Should you do that, you’ll be rewarded with something notable, such as a temporary transformation to use throughout the rest of your run-through. The shop is a useful area to take a trip to too, allowing you to buy various upgrades, buffs, medical kits, and much more besides; handy kicks that will give you some aid in one way or another. You’ll buy these wares with the coins that you pick up throughout play, many of which are scavenged through killing countless enemies, or, via destroying several environmental objects.

When you’re not bouncing from tome area to shop, you’ll be slaughtering demons by the bucket-load. Demons tend to spawn into each room that you step in, with no shortage of variety present across the board. The game’s enemies can be deceptively fierce; ranging projectile firing skeletons and monstrous bats, right through to tank-like undead knights that will charge at you sooner than look at you. The depth on this front is rather commendable, and although you’ll usually see the same enemy types on each run, they’re mixed well.

This ensures that you’ll always need to be mindful as to how to tackle each room, with several randomly spawned enemy types gunning for you in diverse ways. Your stats are tracked in the upper left corner of the screen, and should you lose all of your HP, your mutation will die and you’ll be returned to your former state. You can still attack in this state, mind, but you’re more frail and less powerful. This is why it pays off to ensure that you kill as much as you can, and smash anything that can be broken to yield some aid.

Temporary buffs and weaponry can be obtained through these means, including the likes of momentary invincibility, and weapons that would put DOOM’s BFG to shame. That being said, ammo is never endless, so spend it wisely. That in mind, you can resurrect your mutation through items or through the aforementioned tome areas, so there’s always something to help you against the hordes of evil, regardless as to how hard you have to work for it. Sadly, whilst truly energetic, the game doesn’t come with the occasional fault.

I found that on several occasions, enemies would spawn in in such a way that I couldn’t possibly outmaneuver their attacks. This leads to some cheap health depletion, which never really feels all that fair. On top of that, I stumbled upon the occasional drop in framerate when a lot of action and effects are present on-screen. Collectively, these issues do little to pull the experience short of greatness, but, I would be remiss if I didn’t at least point out these annoyances. That, ladies and gentlemen, is the crux of what you’ll be getting up to.

You’ll spawn in, take on countless foes, and slowly and gradually work towards the endgame. The game makes good use of its random generation throughout, which when grouped with the various mutations and opportunities, bolsters its already impressive replay value. You’ll even come across random mini-bosses throughout, all of which enjoy locking you in a confined space and then barraging you with attacks and enemy spawns. If Hellmut gets anything perfect in its execution, it’s its ability to keep its players on edge at all times.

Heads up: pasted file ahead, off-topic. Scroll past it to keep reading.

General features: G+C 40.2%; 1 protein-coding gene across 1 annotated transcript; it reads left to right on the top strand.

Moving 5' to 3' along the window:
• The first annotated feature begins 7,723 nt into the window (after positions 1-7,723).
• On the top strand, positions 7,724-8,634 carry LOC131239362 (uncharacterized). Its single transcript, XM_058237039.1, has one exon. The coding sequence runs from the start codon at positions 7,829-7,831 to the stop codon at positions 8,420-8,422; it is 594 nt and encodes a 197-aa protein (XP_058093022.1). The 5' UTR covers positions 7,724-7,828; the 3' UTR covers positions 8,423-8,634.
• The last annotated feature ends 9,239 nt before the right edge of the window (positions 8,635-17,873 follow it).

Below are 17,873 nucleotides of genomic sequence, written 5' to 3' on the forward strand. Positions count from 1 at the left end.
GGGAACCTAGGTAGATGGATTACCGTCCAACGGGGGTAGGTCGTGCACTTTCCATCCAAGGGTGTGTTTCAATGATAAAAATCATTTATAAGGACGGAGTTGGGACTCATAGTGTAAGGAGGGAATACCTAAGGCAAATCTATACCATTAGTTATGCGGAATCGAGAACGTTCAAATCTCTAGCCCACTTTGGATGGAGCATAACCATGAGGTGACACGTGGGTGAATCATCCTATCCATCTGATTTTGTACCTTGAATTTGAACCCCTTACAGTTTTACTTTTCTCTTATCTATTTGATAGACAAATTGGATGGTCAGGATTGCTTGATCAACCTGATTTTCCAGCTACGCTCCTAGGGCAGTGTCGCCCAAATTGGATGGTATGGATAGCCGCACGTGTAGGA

The game is remarkably fast-paced, and sees you zooming around its environments and unleashing diverse and varying attacks in rapid succession. What I appreciated the most is that the enemies here are never simple fodder, they’re all deadly and they’re all more than capable of ending your run. I also appreciated the game for its lack of repetition. Despite the that you’re always doing the same thing, each area brings new tricks, hidden secrets, and more besides to the fold. There’s well over several hours of fun to be had across play.

Speaking of the game’s visual and audio design, Hellmut gets a thumbs up for the former, and a safe pass for the latter. Whilst Hellmut looks amazing with its pixel-esque presentation and packs a great deal of detail, it doesn’t really come with a solid audio design. Sure, it’s passable for the most part, but after so long, everything starts sounding generic and somewhat dull. Whatever the case, for its cost, this is an absolute steal for those that seek nothing more than nonstop, action-packed, blood-drenched carnage.

Conclusion

Despite some spawning issues and the occasional technical hiccup, Hellmut: The Badass from Hell is a damn fine bullet-storm dungeon crawler. The game’s consistently fast pace, together with its non-stop action and its diverse content variety, collectively ensure that adrenaline is kept high, whilst repetition is kept at bay. Granted, this may not be the deepest game of its kind, functionally speaking, but it’s certainly one of the funnest.

This game was tested and reviewed on Xbox One. All of the opinions and insights here are subject to that version.
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Good
  • Accessible, easy to understand gameplay.
  • Constantly action-packed and fast-paced.
  • Decent amount of variation across the board.
  • Gorgeous visual design.
  • Heaps of replay value present.
Bad
  • Audio design can be hit and miss.
  • Enemy spawning needs adjusting.
8
Great
Gameplay - 8.5
Graphics - 8.5
Audio - 6
Longevity - 9
Written by
Howdy folks! Now, as of July 23rd, 2019, I no longer operate here at Xbox Tavern. It was one hell of a ride; creating this, building this, and operating it for several years, but, we all hit a proverbial point that encourages us to move on, and that's what I've done; handing the reigns to the very capable Jamie. Want to keep in touch? My Gamertag is Kaloudz Peace! Love to you all, Mark!

1 Comment

  1. 15 dolla on xbox is way better then the 30 dolla switch version. Sounds like fun. Good review dude

    Reply